There’s a lot of trust and permission that goes into marketing to someone. People need to trust that you’re going to be accountable for the promises that you make. They need to know that if they give you permission to opt them into your newsletter, that you’ll ONLY use their email for that purpose. They need to trust that if they sign up for a authentic experience, that you won’t hand them back fake designer sunglasses instead. And just because they give you permission in one area, doesn’t mean that all their data is up for grabs. Despite the example Google is trying to set, marketing is about trust, permission and not being a jerk.
I know it’s shocking but people don’t respond well to hostage marketing. It’s off-putting, douchey, and makes people not want to play with you anymore. Interested in hearing a few recent examples. Well, okay.
Hostage Taking Example: The Over-Eager Emailer
My friend Keri Morgret (she makes model warship replicas) emailed me earlier this week. The subject of her email was “how not to listen to your customers” and was actually a forward of an ongoing “conversation” she had been having with a JCPenney bot. A conversation that made me want to drive to my nearest JCPenney and punch someone in the face.
The issue was this: Keri had signed up to receive weekly emails from JCPenney about upcoming sales. However, with the holidays quickly approaching, it seems like the retailer was looking to bump up their advertising. So instead of receiving weekly emails, Keri was now receiving daily emails. And while Tamar Weinberg is right that a relationship isn’t always a newsletter opt-in, sometimes it’s exactly that. Instead of sending Keri just one weekly email, they took her email address hostage and were sending marketing materials whenever they felt like it. They broke their promise and when she reached out to resolve the problem, they robotically informed her to unsubscribe if she didn’t like it. No one listened. No one cared. They just threw away the relationship. A relationship where Keri had already opted in to be updated about them. Dumb.
Hostage Taking Example: The Playlist Thief
Rhea and I went to a great Albany coffee shop called Uncommon Grounds yesterday. Shortly after we got there, Rhea lost her shit. Why? Because hell hath no fury like a busy Web woman who just had her playlists stolen right from under her. Turns out that Imeem had just been acquired by MySpace Music. Only, neither Imeem or MySpace Music thought to mention to its users that this would be happening. They also didn’t mention that the personal playlists users had spent hours creating would vanish when Imeem lost licensing. Users weren’t informed of any of this until it was too late. No playlists and no idea when they might be available again? Holy angry people.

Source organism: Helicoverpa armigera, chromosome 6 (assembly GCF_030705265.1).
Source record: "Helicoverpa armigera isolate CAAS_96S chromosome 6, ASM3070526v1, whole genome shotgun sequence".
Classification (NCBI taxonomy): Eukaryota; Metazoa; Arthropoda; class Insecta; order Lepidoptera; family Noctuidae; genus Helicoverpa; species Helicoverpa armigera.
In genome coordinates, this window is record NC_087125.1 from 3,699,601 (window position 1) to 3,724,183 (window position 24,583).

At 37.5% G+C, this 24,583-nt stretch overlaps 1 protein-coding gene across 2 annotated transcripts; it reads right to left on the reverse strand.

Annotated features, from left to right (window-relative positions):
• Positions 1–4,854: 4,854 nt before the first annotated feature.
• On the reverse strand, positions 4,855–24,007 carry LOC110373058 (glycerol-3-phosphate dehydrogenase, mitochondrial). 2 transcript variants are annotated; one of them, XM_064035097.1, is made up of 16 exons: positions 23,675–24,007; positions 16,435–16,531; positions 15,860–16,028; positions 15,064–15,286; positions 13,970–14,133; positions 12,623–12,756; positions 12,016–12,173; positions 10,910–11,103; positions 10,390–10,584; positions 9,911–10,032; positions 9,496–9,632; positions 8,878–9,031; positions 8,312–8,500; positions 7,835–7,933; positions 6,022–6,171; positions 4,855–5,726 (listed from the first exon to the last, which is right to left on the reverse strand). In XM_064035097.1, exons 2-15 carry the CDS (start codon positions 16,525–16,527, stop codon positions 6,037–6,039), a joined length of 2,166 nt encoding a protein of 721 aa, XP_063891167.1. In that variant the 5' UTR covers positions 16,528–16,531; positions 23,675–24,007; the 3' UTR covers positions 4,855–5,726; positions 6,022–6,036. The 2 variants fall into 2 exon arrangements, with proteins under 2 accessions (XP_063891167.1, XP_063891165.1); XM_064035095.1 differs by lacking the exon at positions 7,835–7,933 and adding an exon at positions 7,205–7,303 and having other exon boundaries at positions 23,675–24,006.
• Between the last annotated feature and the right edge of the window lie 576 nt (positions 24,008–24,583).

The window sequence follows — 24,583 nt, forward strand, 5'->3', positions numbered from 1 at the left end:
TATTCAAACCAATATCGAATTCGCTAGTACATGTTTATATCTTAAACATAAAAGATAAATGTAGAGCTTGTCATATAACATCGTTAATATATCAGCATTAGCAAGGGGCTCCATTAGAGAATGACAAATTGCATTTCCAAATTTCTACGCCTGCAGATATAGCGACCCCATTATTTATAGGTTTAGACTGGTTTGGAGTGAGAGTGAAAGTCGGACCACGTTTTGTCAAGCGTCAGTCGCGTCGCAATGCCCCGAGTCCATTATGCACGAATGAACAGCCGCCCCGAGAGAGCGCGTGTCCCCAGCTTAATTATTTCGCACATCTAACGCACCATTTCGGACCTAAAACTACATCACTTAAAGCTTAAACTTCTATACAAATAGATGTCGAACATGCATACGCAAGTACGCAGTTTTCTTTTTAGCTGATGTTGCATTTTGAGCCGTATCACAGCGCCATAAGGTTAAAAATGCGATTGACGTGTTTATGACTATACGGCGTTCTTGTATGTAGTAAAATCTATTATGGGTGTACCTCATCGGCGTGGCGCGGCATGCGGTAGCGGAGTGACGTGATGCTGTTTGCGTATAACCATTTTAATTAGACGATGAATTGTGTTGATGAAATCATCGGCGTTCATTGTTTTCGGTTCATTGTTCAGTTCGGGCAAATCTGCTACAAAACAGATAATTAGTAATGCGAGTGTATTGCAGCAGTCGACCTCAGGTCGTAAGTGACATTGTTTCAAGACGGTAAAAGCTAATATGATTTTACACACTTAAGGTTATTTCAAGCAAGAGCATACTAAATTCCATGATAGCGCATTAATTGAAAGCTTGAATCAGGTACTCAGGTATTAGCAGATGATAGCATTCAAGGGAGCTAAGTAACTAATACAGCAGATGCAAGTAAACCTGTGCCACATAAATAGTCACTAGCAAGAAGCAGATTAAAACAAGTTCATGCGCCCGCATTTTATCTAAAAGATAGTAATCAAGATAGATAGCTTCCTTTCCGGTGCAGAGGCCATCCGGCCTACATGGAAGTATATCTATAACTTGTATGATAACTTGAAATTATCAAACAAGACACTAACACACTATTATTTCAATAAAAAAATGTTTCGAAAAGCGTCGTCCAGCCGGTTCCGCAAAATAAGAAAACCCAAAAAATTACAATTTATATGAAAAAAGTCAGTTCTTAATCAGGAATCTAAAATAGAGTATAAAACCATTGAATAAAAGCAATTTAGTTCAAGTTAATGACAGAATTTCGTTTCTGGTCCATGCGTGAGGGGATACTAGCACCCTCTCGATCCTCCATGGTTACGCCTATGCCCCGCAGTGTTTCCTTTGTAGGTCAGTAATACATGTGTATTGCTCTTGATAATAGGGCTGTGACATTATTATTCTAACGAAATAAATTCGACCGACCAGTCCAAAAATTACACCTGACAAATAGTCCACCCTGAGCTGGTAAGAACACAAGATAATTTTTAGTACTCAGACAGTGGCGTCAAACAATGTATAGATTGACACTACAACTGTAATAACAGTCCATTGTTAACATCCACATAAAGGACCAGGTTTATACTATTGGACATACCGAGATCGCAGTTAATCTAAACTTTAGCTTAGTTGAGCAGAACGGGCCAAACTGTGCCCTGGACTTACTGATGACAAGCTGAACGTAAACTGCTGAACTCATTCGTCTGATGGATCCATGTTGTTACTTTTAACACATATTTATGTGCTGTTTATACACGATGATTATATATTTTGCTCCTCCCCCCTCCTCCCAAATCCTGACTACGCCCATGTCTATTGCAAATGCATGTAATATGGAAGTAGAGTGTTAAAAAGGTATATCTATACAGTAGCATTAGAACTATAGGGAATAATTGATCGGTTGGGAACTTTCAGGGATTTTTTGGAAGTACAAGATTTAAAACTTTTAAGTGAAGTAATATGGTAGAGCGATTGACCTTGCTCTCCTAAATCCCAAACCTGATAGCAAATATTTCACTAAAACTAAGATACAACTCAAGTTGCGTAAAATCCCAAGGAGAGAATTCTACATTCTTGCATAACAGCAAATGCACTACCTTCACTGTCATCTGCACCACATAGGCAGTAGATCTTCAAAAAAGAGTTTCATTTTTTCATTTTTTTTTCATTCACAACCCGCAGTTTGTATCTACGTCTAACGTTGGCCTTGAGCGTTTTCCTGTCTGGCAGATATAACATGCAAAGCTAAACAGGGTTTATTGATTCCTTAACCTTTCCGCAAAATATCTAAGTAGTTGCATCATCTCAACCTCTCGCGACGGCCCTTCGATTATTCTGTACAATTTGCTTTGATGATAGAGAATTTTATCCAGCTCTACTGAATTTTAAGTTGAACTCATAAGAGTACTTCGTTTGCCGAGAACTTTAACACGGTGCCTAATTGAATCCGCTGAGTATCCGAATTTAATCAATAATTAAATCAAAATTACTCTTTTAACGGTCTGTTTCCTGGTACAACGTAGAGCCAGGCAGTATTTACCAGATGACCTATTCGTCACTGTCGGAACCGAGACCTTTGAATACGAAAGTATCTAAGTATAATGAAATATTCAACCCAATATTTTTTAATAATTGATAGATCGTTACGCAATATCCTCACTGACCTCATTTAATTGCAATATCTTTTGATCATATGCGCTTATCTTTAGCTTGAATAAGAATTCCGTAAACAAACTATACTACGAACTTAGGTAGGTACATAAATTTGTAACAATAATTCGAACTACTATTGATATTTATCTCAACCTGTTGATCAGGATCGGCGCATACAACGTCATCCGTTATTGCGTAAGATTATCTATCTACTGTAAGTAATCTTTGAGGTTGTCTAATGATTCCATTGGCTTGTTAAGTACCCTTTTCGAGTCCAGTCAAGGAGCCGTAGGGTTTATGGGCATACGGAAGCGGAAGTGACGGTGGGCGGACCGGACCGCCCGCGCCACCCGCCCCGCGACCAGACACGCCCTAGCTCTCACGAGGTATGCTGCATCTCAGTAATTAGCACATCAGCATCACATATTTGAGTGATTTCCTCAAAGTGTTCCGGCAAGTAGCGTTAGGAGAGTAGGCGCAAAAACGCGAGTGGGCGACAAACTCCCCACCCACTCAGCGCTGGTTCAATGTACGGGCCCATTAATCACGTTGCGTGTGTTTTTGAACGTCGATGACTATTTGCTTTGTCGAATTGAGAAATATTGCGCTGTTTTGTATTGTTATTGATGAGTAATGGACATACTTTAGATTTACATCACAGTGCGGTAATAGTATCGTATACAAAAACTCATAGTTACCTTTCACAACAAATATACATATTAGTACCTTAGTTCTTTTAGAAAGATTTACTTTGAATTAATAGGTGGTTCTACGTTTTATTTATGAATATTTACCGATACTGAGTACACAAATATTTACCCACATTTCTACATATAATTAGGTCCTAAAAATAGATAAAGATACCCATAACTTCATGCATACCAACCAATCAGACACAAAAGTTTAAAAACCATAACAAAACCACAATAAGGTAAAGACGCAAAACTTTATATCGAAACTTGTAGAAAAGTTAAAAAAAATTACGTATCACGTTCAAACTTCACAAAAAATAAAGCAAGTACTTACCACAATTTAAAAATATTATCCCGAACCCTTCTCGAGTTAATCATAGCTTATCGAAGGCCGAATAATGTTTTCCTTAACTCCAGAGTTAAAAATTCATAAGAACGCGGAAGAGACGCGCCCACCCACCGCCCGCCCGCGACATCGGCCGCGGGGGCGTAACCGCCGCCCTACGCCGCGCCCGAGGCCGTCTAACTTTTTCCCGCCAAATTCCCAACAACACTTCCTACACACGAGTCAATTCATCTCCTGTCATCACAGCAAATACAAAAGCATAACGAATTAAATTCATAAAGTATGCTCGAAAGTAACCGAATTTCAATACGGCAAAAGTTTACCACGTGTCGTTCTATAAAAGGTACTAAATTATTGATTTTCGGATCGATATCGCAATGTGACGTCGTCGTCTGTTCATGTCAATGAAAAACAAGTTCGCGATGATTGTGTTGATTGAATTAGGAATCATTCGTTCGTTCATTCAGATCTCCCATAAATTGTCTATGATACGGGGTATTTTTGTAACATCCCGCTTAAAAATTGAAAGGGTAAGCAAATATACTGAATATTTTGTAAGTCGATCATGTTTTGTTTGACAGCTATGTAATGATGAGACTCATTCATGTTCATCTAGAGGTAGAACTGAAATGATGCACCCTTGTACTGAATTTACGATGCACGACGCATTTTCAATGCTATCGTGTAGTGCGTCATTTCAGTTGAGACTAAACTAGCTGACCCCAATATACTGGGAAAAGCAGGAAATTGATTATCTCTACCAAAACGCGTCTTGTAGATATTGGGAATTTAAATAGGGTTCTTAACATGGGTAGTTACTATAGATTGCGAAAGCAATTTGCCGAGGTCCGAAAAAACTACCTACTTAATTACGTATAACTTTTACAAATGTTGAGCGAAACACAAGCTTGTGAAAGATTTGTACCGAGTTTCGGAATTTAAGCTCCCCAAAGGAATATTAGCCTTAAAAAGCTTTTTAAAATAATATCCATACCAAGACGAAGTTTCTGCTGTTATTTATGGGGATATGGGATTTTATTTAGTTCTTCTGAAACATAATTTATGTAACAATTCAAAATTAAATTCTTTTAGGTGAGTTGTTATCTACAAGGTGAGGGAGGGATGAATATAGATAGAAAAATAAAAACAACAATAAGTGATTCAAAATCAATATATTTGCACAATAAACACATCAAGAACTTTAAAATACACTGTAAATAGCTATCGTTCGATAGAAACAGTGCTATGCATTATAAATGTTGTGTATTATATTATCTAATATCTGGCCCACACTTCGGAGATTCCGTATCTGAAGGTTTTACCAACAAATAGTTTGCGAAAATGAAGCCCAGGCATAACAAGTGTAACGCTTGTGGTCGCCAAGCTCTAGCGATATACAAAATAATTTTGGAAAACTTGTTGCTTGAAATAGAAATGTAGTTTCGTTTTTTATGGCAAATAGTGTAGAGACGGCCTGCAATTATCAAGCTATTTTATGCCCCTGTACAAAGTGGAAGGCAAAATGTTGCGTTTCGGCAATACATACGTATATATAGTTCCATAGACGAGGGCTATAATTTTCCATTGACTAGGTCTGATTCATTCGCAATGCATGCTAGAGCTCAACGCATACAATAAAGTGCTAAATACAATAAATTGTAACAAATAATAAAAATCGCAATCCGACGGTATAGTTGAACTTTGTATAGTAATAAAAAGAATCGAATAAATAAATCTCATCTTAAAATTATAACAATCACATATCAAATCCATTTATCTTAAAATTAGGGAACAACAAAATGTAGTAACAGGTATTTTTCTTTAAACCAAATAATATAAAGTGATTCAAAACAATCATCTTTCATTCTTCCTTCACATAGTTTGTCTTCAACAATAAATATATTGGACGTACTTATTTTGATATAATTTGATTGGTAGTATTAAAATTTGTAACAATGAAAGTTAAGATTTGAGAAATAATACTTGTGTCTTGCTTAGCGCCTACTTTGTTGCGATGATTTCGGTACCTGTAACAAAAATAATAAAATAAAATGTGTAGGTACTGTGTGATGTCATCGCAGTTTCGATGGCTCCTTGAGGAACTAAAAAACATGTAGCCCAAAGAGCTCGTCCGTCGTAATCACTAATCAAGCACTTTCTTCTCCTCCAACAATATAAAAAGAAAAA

Whereas JCPenney’s handled their hostage taking by talking to people like robots, Imeem, for the most part, went mute. They just let people bitch on Twitter and evoke quite a PR nightmare. Well done.
Hostage Taking Example: Google Personalized & Real-Time Search
This is a different post for a different day (like, perhaps later this week), but I think we can all agree that Google fell off a cliff the past few days to become one of the scariest and most egregious hostage taker the world has seen. It was worse than most of us even expected it to be. Again, more on this from us later, but for now – holy bejesus to the things we’re looking at right now! And Eric Schmidt’s mom-like stance on Internet privacy.
The point is – when you take people’s data hostage without their authorization they tend to react badly. And by “badly” I mean “it makes them hate you”. It’s a violation of their trust, of your promise, and of everything else that social media and direct marketing is based around. Don’t partake in hostage taking. It’s just not nice. Even if your name starts with a ‘G’ and rhymes with “Schmoogle”.